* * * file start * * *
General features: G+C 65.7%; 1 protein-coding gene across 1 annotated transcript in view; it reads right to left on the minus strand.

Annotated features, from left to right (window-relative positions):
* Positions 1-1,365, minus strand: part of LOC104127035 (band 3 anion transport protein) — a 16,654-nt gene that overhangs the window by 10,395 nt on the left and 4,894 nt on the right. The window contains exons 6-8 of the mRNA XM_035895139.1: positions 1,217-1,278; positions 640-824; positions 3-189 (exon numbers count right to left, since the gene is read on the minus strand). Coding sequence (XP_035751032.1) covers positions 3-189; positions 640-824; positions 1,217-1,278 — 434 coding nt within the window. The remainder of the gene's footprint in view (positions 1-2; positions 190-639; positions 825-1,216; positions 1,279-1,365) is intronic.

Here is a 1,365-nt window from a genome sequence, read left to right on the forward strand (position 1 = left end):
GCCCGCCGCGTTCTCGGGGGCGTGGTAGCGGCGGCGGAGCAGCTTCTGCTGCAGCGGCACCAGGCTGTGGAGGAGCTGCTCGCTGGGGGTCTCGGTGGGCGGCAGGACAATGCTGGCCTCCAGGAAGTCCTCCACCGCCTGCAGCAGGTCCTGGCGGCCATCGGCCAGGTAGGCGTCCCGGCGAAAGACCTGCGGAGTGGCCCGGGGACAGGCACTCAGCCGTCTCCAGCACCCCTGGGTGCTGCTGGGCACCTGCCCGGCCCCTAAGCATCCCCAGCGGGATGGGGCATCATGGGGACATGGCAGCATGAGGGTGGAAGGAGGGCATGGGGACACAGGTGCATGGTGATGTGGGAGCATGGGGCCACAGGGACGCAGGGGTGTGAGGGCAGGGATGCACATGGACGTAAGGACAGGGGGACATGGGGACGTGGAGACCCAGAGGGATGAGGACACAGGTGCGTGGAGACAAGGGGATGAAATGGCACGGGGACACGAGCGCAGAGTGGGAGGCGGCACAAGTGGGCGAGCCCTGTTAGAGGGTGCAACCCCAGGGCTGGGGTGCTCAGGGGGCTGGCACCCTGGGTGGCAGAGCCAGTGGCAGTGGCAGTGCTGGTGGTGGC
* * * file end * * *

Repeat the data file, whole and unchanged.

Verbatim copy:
General features: G+C 65.7%; 1 protein-coding gene across 1 annotated transcript in view; it reads right to left on the minus strand.

Annotated features, from left to right (window-relative positions):
* Positions 1-1,365, minus strand: part of LOC104127035 (band 3 anion transport protein) — a 16,654-nt gene that overhangs the window by 10,395 nt on the left and 4,894 nt on the right. The window contains exons 6-8 of the mRNA XM_035895139.1: positions 1,217-1,278; positions 640-824; positions 3-189 (exon numbers count right to left, since the gene is read on the minus strand). Coding sequence (XP_035751032.1) covers positions 3-189; positions 640-824; positions 1,217-1,278 — 434 coding nt within the window. The remainder of the gene's footprint in view (positions 1-2; positions 190-639; positions 825-1,216; positions 1,279-1,365) is intronic.

Here is a 1,365-nt window from a genome sequence, read left to right on the forward strand (position 1 = left end):
GCCCGCCGCGTTCTCGGGGGCGTGGTAGCGGCGGCGGAGCAGCTTCTGCTGCAGCGGCACCAGGCTGTGGAGGAGCTGCTCGCTGGGGGTCTCGGTGGGCGGCAGGACAATGCTGGCCTCCAGGAAGTCCTCCACCGCCTGCAGCAGGTCCTGGCGGCCATCGGCCAGGTAGGCGTCCCGGCGAAAGACCTGCGGAGTGGCCCGGGGACAGGCACTCAGCCGTCTCCAGCACCCCTGGGTGCTGCTGGGCACCTGCCCGGCCCCTAAGCATCCCCAGCGGGATGGGGCATCATGGGGACATGGCAGCATGAGGGTGGAAGGAGGGCATGGGGACACAGGTGCATGGTGATGTGGGAGCATGGGGCCACAGGGACGCAGGGGTGTGAGGGCAGGGATGCACATGGACGTAAGGACAGGGGGACATGGGGACGTGGAGACCCAGAGGGATGAGGACACAGGTGCGTGGAGACAAGGGGATGAAATGGCACGGGGACACGAGCGCAGAGTGGGAGGCGGCACAAGTGGGCGAGCCCTGTTAGAGGGTGCAACCCCAGGGCTGGGGTGCTCAGGGGGCTGGCACCCTGGGTGGCAGAGCCAGTGGCAGTGGCAGTGCTGGTGGTGGC